Persistent Link:
http://hdl.handle.net/10150/301020
Title:
Reducing Phreatophyte Transpiration
Author:
Davenport, David C.
Affiliation:
Department of Land Air and Water Resources, University of California, Davis
Issue Date:
16-Apr-1977
Rights:
Copyright ©, where appropriate, is held by the author.
Collection Information:
This article is part of the Hydrology and Water Resources in Arizona and the Southwest collections. Digital access to this material is made possible by the Arizona-Nevada Academy of Science and the University of Arizona Libraries. For more information about items in this collection, contact anashydrology@gmail.com.
Publisher:
Arizona-Nevada Academy of Science
Journal:
Hydrology and Water Resources in Arizona and the Southwest
Abstract:
Transpiration rates (T) of riparian phreatophytes can be high. Antitranspirant (AT) sprays can curtail T without the ecological imbalance made by eradication. Saltcedar (Tamarix sp.) and cottonwood (Populus sp.) in 15-gal. drums enabled replicated trials on isolated plants or on canopies. T of isolate saltcedar plants could be 2x that of plants in a fairly dense canopy. T for a unit ground area of saltcedar varied from 2.2 (sparse -) to 15.8 (dense-stand) mm/day in July at Davis. Extrapolation of experimental T data to field sites must, therefore, be made carefully. Wax -based ATs increased foliar diffusive resistance (R), and reduced T of saltcedar and cottonwood 32-38% initially and 10% after 3 weeks. R increased naturally in the afternoon when evaporative demand was high and if soil water was low. Nocturnal T of salt cedar was 10% of day T. AT effectiveness increased with a higher ratio of day: night hours, and with lower soil water stress. Therefore, AT will be most effective on long summer days in riparian areas where ground water is available.
Keywords:
Hydrology -- Arizona.; Water resources development -- Arizona.; Hydrology -- Southwestern states.; Water resources development -- Southwestern states.; Phreatophytes; Transpiration; Antitranspirents; Transpiration control; Chemcontrol; Stomata; Water conservation; Water utilization; Consumptive use; Water yield improvement; Balance of nature; Thin films; Desert plants; Tamarisk; Cottonwoods; Arid lands; Diurnal; Nocturnal
ISSN:
0272-6106

Full metadata record

DC FieldValue Language
dc.language.isoen_USen_US
dc.titleReducing Phreatophyte Transpirationen_US
dc.contributor.authorDavenport, David C.en_US
dc.contributor.departmentDepartment of Land Air and Water Resources, University of California, Davisen_US
dc.date.issued1977-04-16-
dc.rightsCopyright ©, where appropriate, is held by the author.en_US
dc.description.collectioninformationThis article is part of the Hydrology and Water Resources in Arizona and the Southwest collections. Digital access to this material is made possible by the Arizona-Nevada Academy of Science and the University of Arizona Libraries. For more information about items in this collection, contact anashydrology@gmail.com.en_US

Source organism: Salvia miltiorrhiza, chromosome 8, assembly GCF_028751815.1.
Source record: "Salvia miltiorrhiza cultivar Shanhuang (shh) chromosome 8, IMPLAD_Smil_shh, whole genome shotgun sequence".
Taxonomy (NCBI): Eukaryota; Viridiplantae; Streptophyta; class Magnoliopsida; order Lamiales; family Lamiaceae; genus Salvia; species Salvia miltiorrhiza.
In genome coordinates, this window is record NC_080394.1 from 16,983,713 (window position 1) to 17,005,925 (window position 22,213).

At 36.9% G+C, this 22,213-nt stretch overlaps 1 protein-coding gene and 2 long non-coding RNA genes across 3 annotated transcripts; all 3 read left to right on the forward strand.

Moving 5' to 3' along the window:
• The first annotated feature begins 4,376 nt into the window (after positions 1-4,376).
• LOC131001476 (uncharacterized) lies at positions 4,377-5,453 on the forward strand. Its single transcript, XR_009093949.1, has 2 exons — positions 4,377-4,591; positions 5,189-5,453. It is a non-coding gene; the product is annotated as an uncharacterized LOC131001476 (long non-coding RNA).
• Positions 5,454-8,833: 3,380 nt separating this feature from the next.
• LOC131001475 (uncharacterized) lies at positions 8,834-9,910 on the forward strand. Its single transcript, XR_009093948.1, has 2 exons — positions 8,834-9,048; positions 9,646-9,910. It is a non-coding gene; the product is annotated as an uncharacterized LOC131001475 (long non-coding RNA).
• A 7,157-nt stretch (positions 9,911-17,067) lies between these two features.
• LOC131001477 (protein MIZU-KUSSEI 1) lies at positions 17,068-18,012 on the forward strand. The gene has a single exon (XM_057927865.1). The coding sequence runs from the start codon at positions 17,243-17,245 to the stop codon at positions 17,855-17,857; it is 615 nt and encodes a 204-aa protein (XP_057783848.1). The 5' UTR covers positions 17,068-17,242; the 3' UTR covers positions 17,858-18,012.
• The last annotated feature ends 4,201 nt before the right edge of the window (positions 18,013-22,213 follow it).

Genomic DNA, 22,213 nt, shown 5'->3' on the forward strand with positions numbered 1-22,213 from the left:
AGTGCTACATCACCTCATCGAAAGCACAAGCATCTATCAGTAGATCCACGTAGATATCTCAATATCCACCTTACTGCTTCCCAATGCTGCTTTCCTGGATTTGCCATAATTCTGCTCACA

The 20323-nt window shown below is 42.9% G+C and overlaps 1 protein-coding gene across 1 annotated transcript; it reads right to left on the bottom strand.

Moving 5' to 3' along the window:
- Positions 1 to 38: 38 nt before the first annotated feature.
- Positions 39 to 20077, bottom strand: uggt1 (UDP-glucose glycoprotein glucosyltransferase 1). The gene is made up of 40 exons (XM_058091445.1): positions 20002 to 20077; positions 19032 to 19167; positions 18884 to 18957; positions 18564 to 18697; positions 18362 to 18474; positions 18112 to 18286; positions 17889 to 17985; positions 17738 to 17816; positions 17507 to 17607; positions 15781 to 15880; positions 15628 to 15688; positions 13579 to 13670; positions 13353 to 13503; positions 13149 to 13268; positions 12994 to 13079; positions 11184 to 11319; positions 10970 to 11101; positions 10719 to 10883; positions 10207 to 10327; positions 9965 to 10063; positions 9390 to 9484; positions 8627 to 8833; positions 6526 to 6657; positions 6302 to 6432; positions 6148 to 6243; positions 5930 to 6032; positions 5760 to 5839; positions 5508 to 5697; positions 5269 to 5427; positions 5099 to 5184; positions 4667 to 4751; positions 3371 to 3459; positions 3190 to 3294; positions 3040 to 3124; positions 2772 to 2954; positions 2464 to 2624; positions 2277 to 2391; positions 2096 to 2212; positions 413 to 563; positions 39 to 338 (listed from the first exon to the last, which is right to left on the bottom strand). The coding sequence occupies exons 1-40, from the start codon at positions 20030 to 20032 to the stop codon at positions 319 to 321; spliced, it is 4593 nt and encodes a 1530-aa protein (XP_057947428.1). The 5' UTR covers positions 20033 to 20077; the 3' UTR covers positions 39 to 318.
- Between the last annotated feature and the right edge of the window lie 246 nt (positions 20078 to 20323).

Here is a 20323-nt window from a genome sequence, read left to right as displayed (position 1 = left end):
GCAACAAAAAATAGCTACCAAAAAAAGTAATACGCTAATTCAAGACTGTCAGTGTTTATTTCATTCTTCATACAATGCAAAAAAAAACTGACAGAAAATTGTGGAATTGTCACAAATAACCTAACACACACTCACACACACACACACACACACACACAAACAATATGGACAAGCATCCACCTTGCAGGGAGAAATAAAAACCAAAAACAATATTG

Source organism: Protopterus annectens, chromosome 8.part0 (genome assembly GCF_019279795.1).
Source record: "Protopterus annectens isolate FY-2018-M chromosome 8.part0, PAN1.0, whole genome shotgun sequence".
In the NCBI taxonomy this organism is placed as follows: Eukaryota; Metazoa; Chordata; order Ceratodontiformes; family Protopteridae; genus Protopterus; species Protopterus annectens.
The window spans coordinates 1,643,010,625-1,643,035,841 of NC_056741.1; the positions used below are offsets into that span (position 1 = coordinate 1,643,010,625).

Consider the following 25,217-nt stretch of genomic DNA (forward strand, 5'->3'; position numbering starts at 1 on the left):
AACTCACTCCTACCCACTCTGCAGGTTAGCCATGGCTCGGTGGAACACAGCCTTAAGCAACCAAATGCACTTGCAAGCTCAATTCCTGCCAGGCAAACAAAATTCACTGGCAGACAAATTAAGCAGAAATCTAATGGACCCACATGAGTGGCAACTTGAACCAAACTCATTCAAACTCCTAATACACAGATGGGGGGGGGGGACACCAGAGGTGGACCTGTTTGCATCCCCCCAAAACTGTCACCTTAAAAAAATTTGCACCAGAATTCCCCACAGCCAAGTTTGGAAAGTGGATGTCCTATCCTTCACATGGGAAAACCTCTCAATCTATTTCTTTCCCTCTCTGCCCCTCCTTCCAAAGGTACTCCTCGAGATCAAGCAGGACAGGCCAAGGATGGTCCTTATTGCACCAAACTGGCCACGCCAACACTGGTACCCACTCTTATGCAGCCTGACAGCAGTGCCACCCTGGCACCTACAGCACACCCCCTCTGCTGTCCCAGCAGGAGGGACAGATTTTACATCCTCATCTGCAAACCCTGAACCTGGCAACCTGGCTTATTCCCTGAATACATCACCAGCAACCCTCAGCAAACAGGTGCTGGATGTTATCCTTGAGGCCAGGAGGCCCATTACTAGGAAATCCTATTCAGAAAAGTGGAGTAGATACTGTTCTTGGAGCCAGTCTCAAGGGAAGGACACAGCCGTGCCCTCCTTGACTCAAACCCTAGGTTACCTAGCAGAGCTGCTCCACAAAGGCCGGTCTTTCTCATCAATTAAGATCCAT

dc.publisherArizona-Nevada Academy of Scienceen_US
dc.identifier.journalHydrology and Water Resources in Arizona and the Southwesten_US
dc.description.abstractTranspiration rates (T) of riparian phreatophytes can be high. Antitranspirant (AT) sprays can curtail T without the ecological imbalance made by eradication. Saltcedar (Tamarix sp.) and cottonwood (Populus sp.) in 15-gal. drums enabled replicated trials on isolated plants or on canopies. T of isolate saltcedar plants could be 2x that of plants in a fairly dense canopy. T for a unit ground area of saltcedar varied from 2.2 (sparse -) to 15.8 (dense-stand) mm/day in July at Davis. Extrapolation of experimental T data to field sites must, therefore, be made carefully. Wax -based ATs increased foliar diffusive resistance (R), and reduced T of saltcedar and cottonwood 32-38% initially and 10% after 3 weeks. R increased naturally in the afternoon when evaporative demand was high and if soil water was low. Nocturnal T of salt cedar was 10% of day T. AT effectiveness increased with a higher ratio of day: night hours, and with lower soil water stress. Therefore, AT will be most effective on long summer days in riparian areas where ground water is available.en_US
dc.subjectHydrology -- Arizona.en_US
dc.subjectWater resources development -- Arizona.en_US
dc.subjectHydrology -- Southwestern states.en_US
dc.subjectWater resources development -- Southwestern states.en_US
dc.subjectPhreatophytesen_US
dc.subjectTranspirationen_US
dc.subjectAntitranspirentsen_US
dc.subjectTranspiration controlen_US
dc.subjectChemcontrolen_US
dc.subjectStomataen_US
dc.subjectWater conservationen_US
dc.subjectWater utilizationen_US
dc.subjectConsumptive useen_US
dc.subjectWater yield improvementen_US
dc.subjectBalance of natureen_US
dc.subjectThin filmsen_US
dc.subjectDesert plantsen_US
dc.subjectTamarisken_US
dc.subjectCottonwoodsen_US
dc.subjectArid landsen_US
dc.subjectDiurnalen_US
dc.subjectNocturnalen_US
dc.identifier.issn0272-6106-
dc.identifier.urihttp://hdl.handle.net/10150/301020-
dc.identifier.journalHydrology and Water Resources in Arizona and the Southwesten_US
dc.typetexten_US
dc.typeProceedingsen_US
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